Have you run out of ideas of things to do with your loved one living with dementia? Below is a quick list of ideas to refuel your creativity.
Remember that you should match activities with someone’s abilities so that they can feel successful. It should be just right – not too hard, not too easy. Not all activities are appropriate for every stage of dementia or every unique individual. The activities listed below can be adjusted in difficulty or ease to be enjoyed by your loved one. Be creative and live in the moment – it is more important to have a positive experience than to “accomplish something”. LifeCircles PACE which serves Muskegon, Ottawa, and portions of Allegan County is eager to share our wealth of knowledge dementia care knowledge with you.
Play popular music from your loved ones teens and twenties era – this never fails to please. Often someone remembers classic hits from this time period. Find out more information on the importance of music for adults living with memory impairment at Music and Memory. Also take a moment to see this trailer for “Alive Inside”. It is really moving.
- Fiddle box
Collect items according to his/her previous profession or occupation. Look for things that someone can explore with their senses. Place items in a box and present it to be felt, touched or explored. Sit with the person and reminisce about different objects or memories from the objects.
Assist your loved one in making a batch of cookies. Have them assist with pouring and stirring if able. Engage the senses – ask them to smell the vanilla, feel the grit of the sugar. Appreciate their help. If appropriate some people with earlier stage dementia can still bake with supervision – adjust your support as needed. Some individuals have found pleasure in making e dog biscuits to donate to local shelters. This may provide them with great meaning. A basic biscuit recipe can be found here.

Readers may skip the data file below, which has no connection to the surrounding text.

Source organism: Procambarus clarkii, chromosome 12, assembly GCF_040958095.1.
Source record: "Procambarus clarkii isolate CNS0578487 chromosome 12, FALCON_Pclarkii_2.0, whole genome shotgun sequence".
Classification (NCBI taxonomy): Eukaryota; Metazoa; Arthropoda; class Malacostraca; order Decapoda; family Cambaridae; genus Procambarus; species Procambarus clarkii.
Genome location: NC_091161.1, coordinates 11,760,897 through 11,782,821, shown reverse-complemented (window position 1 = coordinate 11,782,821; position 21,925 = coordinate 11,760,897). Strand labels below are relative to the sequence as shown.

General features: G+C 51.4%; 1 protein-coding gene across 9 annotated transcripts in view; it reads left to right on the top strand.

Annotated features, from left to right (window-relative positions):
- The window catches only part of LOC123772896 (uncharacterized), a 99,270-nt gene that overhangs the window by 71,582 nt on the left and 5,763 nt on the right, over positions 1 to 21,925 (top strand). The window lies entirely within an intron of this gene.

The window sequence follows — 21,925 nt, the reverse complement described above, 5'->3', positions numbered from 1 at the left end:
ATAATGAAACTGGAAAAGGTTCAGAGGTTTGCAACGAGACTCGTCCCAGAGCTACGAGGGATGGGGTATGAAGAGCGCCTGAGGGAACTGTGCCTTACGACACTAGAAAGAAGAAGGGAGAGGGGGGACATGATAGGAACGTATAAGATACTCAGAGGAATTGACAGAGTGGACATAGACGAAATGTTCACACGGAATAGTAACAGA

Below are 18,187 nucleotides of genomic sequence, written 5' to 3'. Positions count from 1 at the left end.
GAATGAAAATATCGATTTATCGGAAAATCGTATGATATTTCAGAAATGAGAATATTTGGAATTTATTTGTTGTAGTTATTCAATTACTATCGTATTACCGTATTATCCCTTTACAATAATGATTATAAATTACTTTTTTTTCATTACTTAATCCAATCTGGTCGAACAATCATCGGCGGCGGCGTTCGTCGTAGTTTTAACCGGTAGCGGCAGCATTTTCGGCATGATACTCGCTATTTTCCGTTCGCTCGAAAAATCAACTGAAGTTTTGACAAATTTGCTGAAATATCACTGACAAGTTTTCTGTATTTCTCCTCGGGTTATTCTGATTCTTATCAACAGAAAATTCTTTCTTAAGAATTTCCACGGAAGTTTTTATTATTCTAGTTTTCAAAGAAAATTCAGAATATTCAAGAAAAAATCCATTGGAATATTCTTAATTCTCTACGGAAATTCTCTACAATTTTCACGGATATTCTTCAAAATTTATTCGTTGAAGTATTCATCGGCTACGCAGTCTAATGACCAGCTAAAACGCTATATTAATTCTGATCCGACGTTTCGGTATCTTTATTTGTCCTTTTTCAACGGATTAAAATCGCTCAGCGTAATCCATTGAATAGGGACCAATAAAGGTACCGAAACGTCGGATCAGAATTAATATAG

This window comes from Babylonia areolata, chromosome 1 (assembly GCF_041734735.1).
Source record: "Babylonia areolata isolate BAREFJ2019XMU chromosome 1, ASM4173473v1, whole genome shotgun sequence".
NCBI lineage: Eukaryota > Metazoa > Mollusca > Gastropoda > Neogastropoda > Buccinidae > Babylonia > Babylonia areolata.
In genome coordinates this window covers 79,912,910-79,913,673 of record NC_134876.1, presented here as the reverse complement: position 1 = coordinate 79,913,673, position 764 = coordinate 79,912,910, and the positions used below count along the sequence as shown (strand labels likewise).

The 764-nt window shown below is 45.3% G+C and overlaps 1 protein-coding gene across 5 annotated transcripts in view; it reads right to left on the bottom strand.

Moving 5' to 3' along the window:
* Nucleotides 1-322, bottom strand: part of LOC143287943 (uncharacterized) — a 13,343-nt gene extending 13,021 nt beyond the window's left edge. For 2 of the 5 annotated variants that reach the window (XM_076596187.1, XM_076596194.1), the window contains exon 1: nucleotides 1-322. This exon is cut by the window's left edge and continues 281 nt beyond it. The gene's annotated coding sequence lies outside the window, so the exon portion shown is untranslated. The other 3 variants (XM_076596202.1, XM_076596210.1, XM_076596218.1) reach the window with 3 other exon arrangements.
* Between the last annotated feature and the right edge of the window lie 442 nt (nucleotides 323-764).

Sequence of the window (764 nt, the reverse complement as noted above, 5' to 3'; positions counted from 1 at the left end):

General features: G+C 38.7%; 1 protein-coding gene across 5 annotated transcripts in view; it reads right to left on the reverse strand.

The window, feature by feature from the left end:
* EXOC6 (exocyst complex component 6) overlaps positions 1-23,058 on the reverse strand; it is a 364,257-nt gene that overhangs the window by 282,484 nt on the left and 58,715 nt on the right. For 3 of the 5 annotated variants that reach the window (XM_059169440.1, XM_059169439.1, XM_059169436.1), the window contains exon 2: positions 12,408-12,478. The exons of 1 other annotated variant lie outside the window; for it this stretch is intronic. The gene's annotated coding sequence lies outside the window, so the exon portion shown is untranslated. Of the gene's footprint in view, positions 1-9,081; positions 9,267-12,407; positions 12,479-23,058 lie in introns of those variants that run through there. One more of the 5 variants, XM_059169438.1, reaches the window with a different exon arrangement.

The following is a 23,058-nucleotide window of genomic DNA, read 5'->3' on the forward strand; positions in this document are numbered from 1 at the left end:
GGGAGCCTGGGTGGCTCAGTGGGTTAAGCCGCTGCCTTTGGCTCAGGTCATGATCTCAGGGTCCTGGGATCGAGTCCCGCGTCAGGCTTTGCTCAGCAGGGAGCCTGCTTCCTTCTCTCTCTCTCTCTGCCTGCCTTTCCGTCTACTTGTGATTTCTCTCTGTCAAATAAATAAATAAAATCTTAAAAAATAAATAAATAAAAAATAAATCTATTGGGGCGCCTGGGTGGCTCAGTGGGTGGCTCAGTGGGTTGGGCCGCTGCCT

- Prayers and hymns
If faith is an important part of your loved ones life, recite prayers together, sing familiar hymns or gospels. Common prayers and hymns will often stay with someone long after other memories have faded.
- Deck of cards
Give your loved one a deck of cards, and ask them to be separated into suits: spades, hearts, diamond and clubs. All other cards should be removed from pack. Or “accidentally spill” the cards onto the table, and ask for their help to pick up 52. Or, if appropriate play a simple game like gin rummy that involves matching.